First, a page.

An Overview of Multilevel Security and LSPP under Linux

MLS Background
I was planning on writing an introductory article on Multilevel Security (MLS), to be published here or at another online venue. The purpose being to provide a gentle introduction to the subject for those wishing to understand MLS under SELinux.

During my research, I came across a good introductory article online by Dr Rick Smith: Introduction to Multilevel Security.

Rather than covering much of the same ground, but not as well, I’d instead recommend that people who are interested in getting started learning about MLS simply go and read that (at least the Introduction section).

Other online materials worth tracking down are manuals for “trusted” versions of a couple of remaining Unix variants (e.g. Trusted Solaris), keeping in mind that implementation details will vary.

Book-wise, I’d recommend:

  • Security Engineering: A Guide to Building Dependable Distributed Systems by Ross Anderson (a general, indispensable security book with some coverage of MLS)
  • Fundamentals of Computer Security Technology by Edward Amoroso (essential text covering many of the MLS concepts and technologies in more detail).

Brief Concepts and Terms
However, I will very briefly outline a few key concepts, and terms as we use them. (MLS terminology is a confusing mess across different implementations and standards).

MLS, as discussed here, refers to a specific Mandatory Access Control (MAC) security scheme. Under this scheme, processes are called Subjects. Files, sockets and other passive operating system entities are called Objects.

Subjects and Objects are labeled with Security Levels (SLs).

An SL is composed of two types of entities:

  1. Sensitivity: An hierarchical attribute such as “Secret” or “Top Secret”
  2. Categories: A set of non hierarchical attributes such as “US Only” or “UFO”

An SL must have one sensitivity, and may have zero or more categories.

Examples of SLs are: { Secret / UFO, Crypto }, { Top Secret / UFO, Crypto, Stargate } and { Unclassified }

Note the hierarchical sensitivity followed by zero or more categories. The reason why we have categories as well as sensitivities is so that sensitivities can be further compartmented on a need to know basis. For example, while a user may be cleared to Secret, they may not need to know anything about project WarpDrive (which could be the name of a category).

– SLs on Objects are called classifications.
– SLs on Subjects are called clearances.

Thus, Objects are labeled with a classification while Subjects operate with a specific clearance. SLs can have also ranges, but we’ll keep it simple here and ignore that.

MLS Policy
The rules governing MLS access are quite complicated (sometimes counter-intuitive), and covered in detail in some of the references listed above. There are several MLS models. The most common, Bell-LaPadula (BLP) deals with confidentiality. Another, Biba, provides an integrity model. Some existing systems use both. SELinux actually uses BLP, with Type Enforcement (TE) for integrity.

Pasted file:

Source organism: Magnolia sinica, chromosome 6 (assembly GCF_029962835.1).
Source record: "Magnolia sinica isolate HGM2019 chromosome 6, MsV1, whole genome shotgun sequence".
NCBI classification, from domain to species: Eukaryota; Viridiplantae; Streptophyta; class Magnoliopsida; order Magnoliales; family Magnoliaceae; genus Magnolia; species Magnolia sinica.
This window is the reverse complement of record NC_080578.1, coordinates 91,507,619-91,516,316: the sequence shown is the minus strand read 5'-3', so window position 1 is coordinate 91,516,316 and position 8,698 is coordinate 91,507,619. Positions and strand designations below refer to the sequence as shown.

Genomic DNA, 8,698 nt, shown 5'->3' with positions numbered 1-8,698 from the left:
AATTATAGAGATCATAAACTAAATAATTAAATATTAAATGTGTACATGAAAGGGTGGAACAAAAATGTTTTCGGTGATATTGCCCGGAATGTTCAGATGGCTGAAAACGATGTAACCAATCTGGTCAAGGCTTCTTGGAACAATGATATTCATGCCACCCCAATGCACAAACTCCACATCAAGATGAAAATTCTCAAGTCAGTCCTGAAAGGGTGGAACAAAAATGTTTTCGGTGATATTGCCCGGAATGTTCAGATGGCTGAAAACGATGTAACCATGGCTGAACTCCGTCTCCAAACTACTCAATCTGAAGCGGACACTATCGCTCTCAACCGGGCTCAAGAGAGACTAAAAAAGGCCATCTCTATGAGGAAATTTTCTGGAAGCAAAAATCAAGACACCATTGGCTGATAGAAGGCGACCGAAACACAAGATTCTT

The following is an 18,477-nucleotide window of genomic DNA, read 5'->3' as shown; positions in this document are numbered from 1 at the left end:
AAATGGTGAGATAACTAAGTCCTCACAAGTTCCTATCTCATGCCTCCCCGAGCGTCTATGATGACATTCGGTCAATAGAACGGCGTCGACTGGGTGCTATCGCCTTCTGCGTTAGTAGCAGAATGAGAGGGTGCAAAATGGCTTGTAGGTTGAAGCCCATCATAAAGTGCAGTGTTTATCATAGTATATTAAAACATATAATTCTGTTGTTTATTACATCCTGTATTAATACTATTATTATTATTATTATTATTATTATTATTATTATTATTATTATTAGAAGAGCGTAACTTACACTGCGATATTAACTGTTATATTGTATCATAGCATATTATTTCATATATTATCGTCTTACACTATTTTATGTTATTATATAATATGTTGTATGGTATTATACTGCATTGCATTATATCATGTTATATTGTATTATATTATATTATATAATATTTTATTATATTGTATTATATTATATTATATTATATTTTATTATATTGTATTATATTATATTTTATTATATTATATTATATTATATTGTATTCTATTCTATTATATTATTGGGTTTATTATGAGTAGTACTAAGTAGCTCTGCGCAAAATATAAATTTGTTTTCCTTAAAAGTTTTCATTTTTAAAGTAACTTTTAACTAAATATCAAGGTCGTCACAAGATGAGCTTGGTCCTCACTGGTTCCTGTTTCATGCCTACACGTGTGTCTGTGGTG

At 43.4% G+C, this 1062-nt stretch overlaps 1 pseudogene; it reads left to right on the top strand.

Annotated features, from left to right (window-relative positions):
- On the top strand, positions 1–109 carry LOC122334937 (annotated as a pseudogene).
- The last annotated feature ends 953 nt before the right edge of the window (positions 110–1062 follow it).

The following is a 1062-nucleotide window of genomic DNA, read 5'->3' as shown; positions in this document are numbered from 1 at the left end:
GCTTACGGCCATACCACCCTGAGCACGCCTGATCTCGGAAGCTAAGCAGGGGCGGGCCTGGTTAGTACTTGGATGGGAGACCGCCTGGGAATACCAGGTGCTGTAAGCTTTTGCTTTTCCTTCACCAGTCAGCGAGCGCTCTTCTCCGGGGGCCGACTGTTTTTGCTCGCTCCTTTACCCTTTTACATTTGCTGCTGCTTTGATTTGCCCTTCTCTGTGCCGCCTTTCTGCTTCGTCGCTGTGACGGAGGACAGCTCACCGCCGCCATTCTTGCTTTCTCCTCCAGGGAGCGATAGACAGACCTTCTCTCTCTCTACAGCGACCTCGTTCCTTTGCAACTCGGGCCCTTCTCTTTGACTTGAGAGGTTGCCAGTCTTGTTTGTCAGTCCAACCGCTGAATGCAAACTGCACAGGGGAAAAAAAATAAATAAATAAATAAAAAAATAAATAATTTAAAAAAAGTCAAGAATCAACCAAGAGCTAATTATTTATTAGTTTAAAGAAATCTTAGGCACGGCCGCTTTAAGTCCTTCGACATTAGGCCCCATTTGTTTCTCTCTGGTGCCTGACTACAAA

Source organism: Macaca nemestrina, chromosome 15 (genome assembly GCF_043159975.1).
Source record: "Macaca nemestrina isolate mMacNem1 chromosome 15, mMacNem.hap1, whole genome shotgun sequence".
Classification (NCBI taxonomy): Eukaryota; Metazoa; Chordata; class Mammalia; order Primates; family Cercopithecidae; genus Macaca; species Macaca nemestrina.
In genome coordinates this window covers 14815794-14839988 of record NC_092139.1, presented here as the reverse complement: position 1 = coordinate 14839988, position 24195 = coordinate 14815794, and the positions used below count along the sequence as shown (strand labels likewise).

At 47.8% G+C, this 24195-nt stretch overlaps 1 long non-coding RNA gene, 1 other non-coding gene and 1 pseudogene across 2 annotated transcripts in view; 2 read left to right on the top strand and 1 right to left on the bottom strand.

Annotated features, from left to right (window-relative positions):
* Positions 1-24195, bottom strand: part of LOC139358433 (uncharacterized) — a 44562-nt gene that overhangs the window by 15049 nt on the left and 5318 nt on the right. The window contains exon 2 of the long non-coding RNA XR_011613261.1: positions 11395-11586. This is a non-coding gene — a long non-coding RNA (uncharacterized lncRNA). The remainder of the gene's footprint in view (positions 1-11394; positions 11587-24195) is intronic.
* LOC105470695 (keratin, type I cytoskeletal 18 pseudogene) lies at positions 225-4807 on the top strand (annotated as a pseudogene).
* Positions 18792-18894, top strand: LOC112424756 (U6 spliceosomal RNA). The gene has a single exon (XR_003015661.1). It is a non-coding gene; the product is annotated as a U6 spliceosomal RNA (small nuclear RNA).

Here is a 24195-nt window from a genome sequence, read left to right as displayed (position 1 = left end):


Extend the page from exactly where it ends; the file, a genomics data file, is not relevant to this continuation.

But in very simple terms, MLS policy will ensure that a Subject has an appropriate clearance to access an Object of a particular classification.

For example, under MLS, the system will need to know how to answer a question like:

Can a process running with a clearance of { Top Secret / UFO, Railgun } write to a file classified as { Top Secret / UFO } ?

The MLS model and policy implemented for it will determine the answer. (As an exercise, consider the problem of information leaking out of the Railgun category into the file).

MLS meets a very narrow (yet critical) set of security requirements based around the way information and personnel are managed in rigidly controlled environments such as the military. To my knowledge, MLS has not been widely successful in the general commercial world, although there are apparently a few commercial MLS deployments. MLS is typically very difficult to work with and maps very poorly to general case scenarios.

Type Enforcement under SELinux is actually a far more flexible and expressive security scheme, which is in many cases more suitable than MLS, although there are several scenarios where traditional MLS is still required. For example, when you have a large number of Security Levels and a need for strong isolation on a single system; such as a file server where the stored data may be of mixed classification and where clients connect at different clearances. This type of scenario is the reason that SELinux includes MLS as a security model, as an adjunct to TE.

LSPP Certification
Currently, efforts are just underway to have Linux certified as an MLS operating system. The certification is equivalent to the old B1 rating, which has been reworked into the Labeled Security Protection Profile under the Common Criteria scheme.

People interested in participating in or following the LSPP effort should subscribe to the redhat-lspp mailing list via:

One of the issues with MLS is that it’s a very specialized security scheme with a narrow userbase. So, it’s really not a great fit with the open source development model. An important challenge we face is to engage the wider community with this technology by making it more generally useful. We (various SELinux developers) are currently working on an project which will attempt to do this, and we should hopefully have more to say on this soon. Currently it’s a matter of getting the initial work done and then integrated into Fedora.